UN supplies that were previously coming from Iraq must now go through Damascus, under Syrian government control, which in practice has the power to block the shipments.
Human Rights Watch reported in April that bureaucratic obstacles were preventing the transfer of supplies to the region from Damascus.
Supply problems are not the only difficulty in the fight against the spread of the disease in northern Syria.
In a region scarred from 10 years of civil war, with clashes in the north among the militias supported by Turkey and the ongoing risk of an ISIL resurgence in the areas along the Euphrates, convincing the population that the virus is a threat is a difficult task.
“At first, people didn’t give any importance to the epidemic,” the KRC team leader in Raqqa said.
“Now they see that death is a real possibility and have started to take it more seriously. But they still have other priorities.”
According to the UN, in 2017 the Kurdish-Arab offensive against ISIL, together with the bombing of the US-led coalition, destroyed or damaged an estimated 70-80 percent of all buildings in Raqaa, ISIL’s former “capital”.
In the waiting room of the central hospital in Raqaa, almost no one wears a mask, and in the streets of the city, still covered in ruins, the situation is the same.
It is not uncommon to see policemen without masks, and sometimes even doctors and nurses – largely due to indifference, as public sector workers generally have access to personal protective equipment (PPE).
Amid such tragedy and destruction, aid workers and medical professionals say it is difficult to explain the danger of an invisible enemy.
The indifference of the population is accompanied by superstitions, unfounded rumours, and social stigma related to the disease.
“We know of people who died from COVID, but we are not afraid,” says a street vendor in Manbij, a city where ISIL sleeper cells are still present, located about 10km (six miles) from areas controlled by Turkish-backed armed groups and 20km (12 miles) from the territory controlled by the Syrian government’s forces.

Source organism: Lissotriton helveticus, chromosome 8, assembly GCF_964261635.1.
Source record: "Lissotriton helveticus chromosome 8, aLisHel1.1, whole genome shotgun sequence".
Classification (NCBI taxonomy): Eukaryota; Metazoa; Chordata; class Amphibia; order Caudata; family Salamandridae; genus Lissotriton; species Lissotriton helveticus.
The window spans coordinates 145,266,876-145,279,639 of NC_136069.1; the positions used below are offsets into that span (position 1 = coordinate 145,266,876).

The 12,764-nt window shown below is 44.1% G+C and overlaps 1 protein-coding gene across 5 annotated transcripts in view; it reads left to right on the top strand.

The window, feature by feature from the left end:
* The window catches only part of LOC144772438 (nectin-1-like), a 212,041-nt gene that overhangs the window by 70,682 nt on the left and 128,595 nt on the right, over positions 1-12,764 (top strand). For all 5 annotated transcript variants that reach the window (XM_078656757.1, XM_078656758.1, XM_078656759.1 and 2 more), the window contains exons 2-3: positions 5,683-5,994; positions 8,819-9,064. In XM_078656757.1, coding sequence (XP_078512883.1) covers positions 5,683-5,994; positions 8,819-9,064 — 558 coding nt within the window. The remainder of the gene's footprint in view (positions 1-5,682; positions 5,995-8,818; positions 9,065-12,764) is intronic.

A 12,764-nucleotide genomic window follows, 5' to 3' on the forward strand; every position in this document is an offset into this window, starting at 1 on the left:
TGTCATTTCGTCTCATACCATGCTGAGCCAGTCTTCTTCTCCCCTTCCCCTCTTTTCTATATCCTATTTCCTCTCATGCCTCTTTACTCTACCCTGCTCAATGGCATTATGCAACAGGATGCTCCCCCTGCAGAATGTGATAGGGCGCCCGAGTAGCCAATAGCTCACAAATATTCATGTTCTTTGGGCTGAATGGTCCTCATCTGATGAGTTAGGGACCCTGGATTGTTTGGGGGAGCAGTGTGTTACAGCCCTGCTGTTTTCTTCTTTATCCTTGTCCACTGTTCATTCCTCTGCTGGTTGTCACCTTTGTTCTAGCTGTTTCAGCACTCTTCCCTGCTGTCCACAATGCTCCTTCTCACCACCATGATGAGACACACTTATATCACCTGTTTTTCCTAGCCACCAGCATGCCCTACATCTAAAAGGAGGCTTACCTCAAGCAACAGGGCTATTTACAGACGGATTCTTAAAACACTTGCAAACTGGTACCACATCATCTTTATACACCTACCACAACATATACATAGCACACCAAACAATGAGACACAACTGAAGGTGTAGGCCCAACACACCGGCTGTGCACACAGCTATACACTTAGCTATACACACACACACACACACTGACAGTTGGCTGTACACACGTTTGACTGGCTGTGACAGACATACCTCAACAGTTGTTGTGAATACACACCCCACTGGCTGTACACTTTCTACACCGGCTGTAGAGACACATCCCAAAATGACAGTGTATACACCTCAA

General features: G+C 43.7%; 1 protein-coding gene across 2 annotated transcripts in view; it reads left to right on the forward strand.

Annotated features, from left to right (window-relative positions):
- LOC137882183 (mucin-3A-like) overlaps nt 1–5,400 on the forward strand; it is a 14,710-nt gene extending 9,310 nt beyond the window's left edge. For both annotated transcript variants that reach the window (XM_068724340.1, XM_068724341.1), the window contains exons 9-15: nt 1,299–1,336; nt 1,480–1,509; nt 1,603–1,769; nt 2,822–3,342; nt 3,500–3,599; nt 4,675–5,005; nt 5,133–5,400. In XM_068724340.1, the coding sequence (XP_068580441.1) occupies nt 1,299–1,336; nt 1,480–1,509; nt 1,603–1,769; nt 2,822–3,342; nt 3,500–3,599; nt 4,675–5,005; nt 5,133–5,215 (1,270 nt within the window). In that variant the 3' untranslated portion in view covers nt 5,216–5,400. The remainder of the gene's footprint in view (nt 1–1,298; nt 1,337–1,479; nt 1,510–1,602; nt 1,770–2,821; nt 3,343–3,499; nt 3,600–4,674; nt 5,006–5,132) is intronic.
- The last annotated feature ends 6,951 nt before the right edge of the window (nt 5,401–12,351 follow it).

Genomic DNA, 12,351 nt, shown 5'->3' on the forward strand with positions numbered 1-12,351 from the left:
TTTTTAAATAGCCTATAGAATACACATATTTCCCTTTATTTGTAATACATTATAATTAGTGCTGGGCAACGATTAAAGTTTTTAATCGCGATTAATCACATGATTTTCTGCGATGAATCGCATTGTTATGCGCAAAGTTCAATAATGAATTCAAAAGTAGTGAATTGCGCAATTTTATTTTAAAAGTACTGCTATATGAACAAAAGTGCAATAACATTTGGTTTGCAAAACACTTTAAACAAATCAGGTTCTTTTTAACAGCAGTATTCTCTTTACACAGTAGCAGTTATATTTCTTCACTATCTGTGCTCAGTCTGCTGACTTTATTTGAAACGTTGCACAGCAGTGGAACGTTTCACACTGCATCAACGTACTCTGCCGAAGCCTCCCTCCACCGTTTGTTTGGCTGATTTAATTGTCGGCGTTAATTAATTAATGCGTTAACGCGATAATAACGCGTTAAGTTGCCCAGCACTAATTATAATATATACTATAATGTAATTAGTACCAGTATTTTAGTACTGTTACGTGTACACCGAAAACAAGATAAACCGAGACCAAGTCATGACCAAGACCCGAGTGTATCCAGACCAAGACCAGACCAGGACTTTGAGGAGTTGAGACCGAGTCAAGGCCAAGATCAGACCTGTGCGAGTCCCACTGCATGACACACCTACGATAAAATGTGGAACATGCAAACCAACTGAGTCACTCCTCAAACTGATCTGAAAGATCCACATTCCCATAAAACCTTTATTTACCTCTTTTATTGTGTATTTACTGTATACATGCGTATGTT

The vendor, who preferred to remain anonymous, also told Al Jazeera about theories he had heard – which are not supported by scientific evidence.
“It seems that people who live in the sunniest places get sick less,” he said. “While, according to a theory, those who made the anti-malaria vaccine are less likely to get infected.”
At the end of March, when the number of cases was starting to rise, the administration implemented a partial lockdown across the region, but with little effect as infections and deaths continued to rise.
In late November, amid pressure from NGOs in the area, the administration decided to apply more restrictive measures.
From November 26 to December 5, a total lockdown was imposed in the cities of Qamishli, Hasakah, Raqqa and Tabqa and a partial lockdown in Kobane, Derik and Manbij.
From December 6 to December 20, a partial lockdown remained active across Rojava.
To go to Derik, northeast Syria, where there is another COVID centre managed by UPP and KRC, people have to pass through Qamishli, one of the most important Kurdish towns, on the border with Turkey.
Due to the lockdown, people need to justify their travel at the many checkpoints in the region. The streets of Derik are almost deserted.
In Derik’s hospital, internist Housein Mahmoud, in front of a screen showing the rooms where COVID patients are hospitalised, told Al Jazeera stigma is often a problem.
“The virus is seen as something wrong, it’s not uncommon that people try to hide their symptoms because they don’t want others to know that they are ill.”
Beside him, a nurse listened to the conversation without wearing a mask.
“This area of the hospital is sterilised,” he says when it is pointed out to him that he should wear one. Is he not worried that people coming from outside could be carrying the virus?
He smiled and put his mask on, but it was clear he did it only to please his guests.